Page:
nebulone: a word of contempt for a worthless fellow. In general in colloquial Latin personal nouns in o carry with them a contemptuous force, and indicate one who is proficient in a questionable accomplishment; thus erro (a tramp), Hor. Sat. 2.7.113; popino (a glutton), Sat. 2.7.39, etc.; and in the Letters, combibo (a crony), Fam. 9.25.2; salaco (a braggart), Ep. LXXXI. 2; verbero (a rascal), Att. 14.6.1; baro (a blockhead), 5.11.6. Cf. also R. Fisch, in Arch. f. lat. Lex. V. 56-89, and W. Meyer, ibid. 223-234.

cum duobus essedis: the use of the essedum by people in private life was a mark of extreme affectation. Even in the case of an official it was very repugnant to Roman taste. Cf. Cicero's account of Antony's official progress: vehebatur in essedo tribunus plebis; lictores laureati antecedebant, etc., Phil. 2.58.

raeda: a light four-wheeled travelling wagon,such as Horace used during one stage of his journey to Brundisium; cf. Sat. 1.5.86.

legem: reference is made to some sumptuary law, the provisions of which we do not know, imposing a tax either upon familiae or the equipages of travellers. The cynocephalus and onagri had no other value than that they were rare and therefore expensive.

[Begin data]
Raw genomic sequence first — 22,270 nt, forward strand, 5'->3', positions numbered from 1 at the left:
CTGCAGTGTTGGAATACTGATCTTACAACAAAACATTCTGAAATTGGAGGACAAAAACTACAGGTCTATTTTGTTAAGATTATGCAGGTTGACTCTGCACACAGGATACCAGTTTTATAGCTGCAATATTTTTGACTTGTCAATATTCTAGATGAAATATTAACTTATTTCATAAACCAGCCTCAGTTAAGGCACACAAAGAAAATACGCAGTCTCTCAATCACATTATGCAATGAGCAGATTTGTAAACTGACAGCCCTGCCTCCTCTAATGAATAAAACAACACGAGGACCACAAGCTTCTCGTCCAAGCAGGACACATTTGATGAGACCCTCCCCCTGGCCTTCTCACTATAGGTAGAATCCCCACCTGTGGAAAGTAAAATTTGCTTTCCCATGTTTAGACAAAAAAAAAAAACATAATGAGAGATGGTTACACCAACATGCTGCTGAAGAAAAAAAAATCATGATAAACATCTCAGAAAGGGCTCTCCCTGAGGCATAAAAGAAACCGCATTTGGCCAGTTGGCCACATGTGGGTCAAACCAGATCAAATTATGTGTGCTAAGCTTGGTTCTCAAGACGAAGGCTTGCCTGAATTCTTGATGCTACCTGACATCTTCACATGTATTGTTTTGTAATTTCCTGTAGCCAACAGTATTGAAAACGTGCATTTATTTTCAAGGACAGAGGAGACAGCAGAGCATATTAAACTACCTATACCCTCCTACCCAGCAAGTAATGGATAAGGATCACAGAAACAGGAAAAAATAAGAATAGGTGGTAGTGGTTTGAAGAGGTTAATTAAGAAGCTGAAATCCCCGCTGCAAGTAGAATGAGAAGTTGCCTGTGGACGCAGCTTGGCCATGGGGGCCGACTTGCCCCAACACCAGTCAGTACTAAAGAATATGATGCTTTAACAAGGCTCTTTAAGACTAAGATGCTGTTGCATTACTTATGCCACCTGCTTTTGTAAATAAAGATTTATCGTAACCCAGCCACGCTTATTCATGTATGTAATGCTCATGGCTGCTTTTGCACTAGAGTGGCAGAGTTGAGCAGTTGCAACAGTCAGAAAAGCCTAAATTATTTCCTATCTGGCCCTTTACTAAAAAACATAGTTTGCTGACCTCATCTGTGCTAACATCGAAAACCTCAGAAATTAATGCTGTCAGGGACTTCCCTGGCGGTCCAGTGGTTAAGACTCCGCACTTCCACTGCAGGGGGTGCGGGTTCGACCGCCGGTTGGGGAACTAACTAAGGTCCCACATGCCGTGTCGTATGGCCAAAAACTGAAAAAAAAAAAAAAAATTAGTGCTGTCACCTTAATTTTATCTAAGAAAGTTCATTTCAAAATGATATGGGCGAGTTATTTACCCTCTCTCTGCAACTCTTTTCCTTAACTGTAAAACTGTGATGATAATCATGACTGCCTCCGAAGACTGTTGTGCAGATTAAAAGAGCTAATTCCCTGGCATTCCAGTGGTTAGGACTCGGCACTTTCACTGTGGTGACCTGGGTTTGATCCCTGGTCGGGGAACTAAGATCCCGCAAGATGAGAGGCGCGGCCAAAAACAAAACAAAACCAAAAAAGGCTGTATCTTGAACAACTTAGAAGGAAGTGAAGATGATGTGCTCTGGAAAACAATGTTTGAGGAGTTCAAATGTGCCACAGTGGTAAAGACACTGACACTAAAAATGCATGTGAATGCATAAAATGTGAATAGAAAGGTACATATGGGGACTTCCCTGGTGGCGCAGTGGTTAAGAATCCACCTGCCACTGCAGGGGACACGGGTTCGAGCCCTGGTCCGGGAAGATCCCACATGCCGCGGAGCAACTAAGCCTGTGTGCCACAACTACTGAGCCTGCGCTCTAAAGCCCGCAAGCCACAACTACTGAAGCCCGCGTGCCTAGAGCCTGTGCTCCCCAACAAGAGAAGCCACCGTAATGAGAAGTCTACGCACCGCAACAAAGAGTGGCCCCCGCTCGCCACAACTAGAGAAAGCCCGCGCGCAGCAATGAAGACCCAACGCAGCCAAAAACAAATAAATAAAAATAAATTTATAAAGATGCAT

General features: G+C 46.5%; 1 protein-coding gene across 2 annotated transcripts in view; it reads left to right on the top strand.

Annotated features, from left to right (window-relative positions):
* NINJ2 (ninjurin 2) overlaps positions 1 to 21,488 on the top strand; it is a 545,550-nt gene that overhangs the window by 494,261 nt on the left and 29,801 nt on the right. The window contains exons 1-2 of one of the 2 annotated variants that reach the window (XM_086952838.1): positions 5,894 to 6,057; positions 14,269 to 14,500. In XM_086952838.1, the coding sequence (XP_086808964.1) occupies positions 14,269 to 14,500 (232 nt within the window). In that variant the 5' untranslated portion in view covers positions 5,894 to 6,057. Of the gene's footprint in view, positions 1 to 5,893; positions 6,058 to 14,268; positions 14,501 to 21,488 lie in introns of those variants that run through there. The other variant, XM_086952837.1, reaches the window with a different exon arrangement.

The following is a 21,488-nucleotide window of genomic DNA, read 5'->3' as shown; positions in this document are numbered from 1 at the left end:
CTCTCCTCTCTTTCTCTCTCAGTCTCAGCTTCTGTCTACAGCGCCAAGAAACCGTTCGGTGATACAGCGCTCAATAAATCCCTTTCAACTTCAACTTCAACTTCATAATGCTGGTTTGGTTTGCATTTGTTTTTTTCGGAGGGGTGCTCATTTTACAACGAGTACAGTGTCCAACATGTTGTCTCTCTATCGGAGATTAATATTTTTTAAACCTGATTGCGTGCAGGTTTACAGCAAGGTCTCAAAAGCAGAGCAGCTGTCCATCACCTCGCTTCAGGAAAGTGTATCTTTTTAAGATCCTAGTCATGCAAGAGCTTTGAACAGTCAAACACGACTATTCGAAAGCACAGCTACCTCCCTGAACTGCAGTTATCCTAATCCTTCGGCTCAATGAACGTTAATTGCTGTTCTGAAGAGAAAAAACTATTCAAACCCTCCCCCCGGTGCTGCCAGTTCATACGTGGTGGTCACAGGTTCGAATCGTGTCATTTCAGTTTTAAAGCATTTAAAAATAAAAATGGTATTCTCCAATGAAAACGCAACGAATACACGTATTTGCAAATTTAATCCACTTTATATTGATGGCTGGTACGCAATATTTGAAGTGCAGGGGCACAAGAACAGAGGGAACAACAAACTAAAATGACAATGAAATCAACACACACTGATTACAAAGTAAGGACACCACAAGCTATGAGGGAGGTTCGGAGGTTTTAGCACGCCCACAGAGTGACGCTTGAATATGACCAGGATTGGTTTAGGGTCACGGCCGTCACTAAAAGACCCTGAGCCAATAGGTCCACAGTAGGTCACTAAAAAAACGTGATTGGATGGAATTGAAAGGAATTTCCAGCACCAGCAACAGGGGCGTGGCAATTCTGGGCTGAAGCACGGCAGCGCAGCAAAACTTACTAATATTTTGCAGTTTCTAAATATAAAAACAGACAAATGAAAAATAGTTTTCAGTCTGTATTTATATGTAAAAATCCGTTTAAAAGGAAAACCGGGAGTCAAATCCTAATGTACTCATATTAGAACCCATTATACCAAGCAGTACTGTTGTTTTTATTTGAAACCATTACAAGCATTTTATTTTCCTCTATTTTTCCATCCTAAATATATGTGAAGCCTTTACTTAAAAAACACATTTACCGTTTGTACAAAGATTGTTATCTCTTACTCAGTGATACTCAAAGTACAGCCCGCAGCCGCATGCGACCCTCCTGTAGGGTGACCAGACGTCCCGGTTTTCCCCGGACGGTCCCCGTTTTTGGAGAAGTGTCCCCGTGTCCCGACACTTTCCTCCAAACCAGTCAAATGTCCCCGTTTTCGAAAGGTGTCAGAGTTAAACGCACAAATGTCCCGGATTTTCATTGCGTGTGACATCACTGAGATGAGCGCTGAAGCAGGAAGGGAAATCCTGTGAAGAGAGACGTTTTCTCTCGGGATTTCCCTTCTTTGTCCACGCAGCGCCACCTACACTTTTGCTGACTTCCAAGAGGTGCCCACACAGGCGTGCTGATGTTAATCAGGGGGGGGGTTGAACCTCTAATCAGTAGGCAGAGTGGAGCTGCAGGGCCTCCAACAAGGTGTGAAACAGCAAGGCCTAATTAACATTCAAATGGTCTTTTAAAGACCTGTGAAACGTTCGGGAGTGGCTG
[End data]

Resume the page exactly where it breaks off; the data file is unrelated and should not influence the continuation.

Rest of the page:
ad Magnum Pompeium: the cognomen, which is the distinguishing part of this name, when compared with Pompeium Vindullum, is put first for the sake of emphasis. Vindullus had died intestate and without an heir, so that his property seemed likely to come to his patron Pompey.

in his, etc.: as Vedius was a noted rake, the incident occasioned much gossip, but, strange to say, Brutus kept up his friendly relations with Vedius (qui hoc utatur), and Lepidus treated the affair with indifference.

sumus belle curiosi, we are both awfully fond of gossip. The statement is emphasized by the position of sumus. On belle, cf. Ep. XXIV.2n. 26.

πρόπυλον: an inscription found at Eleusis in 1860, and quoted by Boot, throws light upon this passage: AP: CLAVDIVS: AP: F: PVLCHER: PROPYLVM: CERERI: ET: PROSERPINAE: COS: VOVIT: IMPERATOR : COEPIT : PVLCHER : CLAVDIVS : ET : REX : MARCIVS : FECERVNT (C.L.L.. 1.1 619).

num, etc.: Cicero asks Atticus the same question inAtt. 6.6.2.

Academiae: sc. πρόπυλον.

Athenas: cf. valde me Athenae delectarunt, Att. 5.10.5.

monumentum: i.e. something to commemorate himself in connection with Athens, although he cannot endure the thought of having his name attached to some one of the famous statues of other men in Athens, a practice which some Romans had followed.